·        Familiarity with the technologies relevant to the storage,  extraction, and preservation of digital evidence

·        Familiarity with the legal and reporting aspects of incident handling

 

 

Catalog Description:

The objectives of the course are to learn what are incidents, why they occur, who/what causes them, how to detect them, what are the preventive/protective measures that organizations can take, what to do when they do occur, when do they need to be reported and to whom. We will learn the various types of incidents, what to do in case of each to protect the evidence, prevent gaps in chain of their custody. In particular, we will learn how and what kinds of evidence to obtain, how to prevent evidence from getting lost or destroyed, how to ensure that the evidence is admissible. We also will learn what is evidence, what are different types of evidence, basic rules on collecting, handling, and documenting evidence.

 

 

Textbooks and Readings:

 

Digital Evidence and Computer Crime (EC in the schedule)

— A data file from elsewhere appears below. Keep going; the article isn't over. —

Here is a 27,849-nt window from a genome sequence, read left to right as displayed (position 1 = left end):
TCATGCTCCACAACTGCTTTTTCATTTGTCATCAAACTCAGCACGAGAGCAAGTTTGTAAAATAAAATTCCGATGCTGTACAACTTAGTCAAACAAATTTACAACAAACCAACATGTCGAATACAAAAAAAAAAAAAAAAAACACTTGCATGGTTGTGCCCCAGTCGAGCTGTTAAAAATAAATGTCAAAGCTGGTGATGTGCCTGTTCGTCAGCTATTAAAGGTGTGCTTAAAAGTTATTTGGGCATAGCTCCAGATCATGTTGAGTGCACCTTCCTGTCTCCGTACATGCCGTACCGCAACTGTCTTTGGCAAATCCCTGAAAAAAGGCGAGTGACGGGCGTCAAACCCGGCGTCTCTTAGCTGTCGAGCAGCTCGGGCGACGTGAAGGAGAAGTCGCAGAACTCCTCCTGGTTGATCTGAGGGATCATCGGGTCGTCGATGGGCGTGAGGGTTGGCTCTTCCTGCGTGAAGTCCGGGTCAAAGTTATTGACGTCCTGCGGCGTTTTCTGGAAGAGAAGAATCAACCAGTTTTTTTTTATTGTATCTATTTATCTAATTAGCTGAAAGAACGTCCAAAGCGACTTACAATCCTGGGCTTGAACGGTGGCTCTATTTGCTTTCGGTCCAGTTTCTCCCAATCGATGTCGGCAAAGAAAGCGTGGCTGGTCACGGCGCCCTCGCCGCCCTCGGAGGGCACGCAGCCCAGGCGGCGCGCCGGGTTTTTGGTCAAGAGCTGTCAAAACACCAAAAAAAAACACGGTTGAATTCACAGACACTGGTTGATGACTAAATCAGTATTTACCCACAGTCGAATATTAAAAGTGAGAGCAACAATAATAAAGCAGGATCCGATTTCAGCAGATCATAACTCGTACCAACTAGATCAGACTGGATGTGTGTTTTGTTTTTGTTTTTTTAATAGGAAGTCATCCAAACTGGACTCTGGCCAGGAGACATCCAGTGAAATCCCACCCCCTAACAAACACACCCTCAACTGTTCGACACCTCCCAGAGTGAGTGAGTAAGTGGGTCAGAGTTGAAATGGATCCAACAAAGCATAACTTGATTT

by Eoghan Casey

Academic Press; 2nd edition (October 3, 2004)

ISBN: 0121631044

 

In addition, the following important documents are provided for your reference. You will find important materials there relevant to incident handling.

 

DRAFT Computer Security Incident Handling Guide: Recommendations of the National Institute of Standards and Technology , by Tim Grance, Karen Kent , Brian Kim,  NIST Special Publication 800-61

 

An Introduction to Computer Security: The NIST Handbook, Special Publication 800-12, National Institute of Standards and Technology, Technology Administration, U.S. Department of Commerce

 

Information Security Guideline for NSW Government – Part 1 Information Security Risk Management,  Office of Information & Communications Technology, Department of Commerce,  NSW Government, Australia (1997)

 

Information Security Guideline for NSW Government – Part 2 Examples of Threats and Vulnerabilities, Office of Information & Communications Technology, Department of Commerce,  NSW Government, Australia (1997)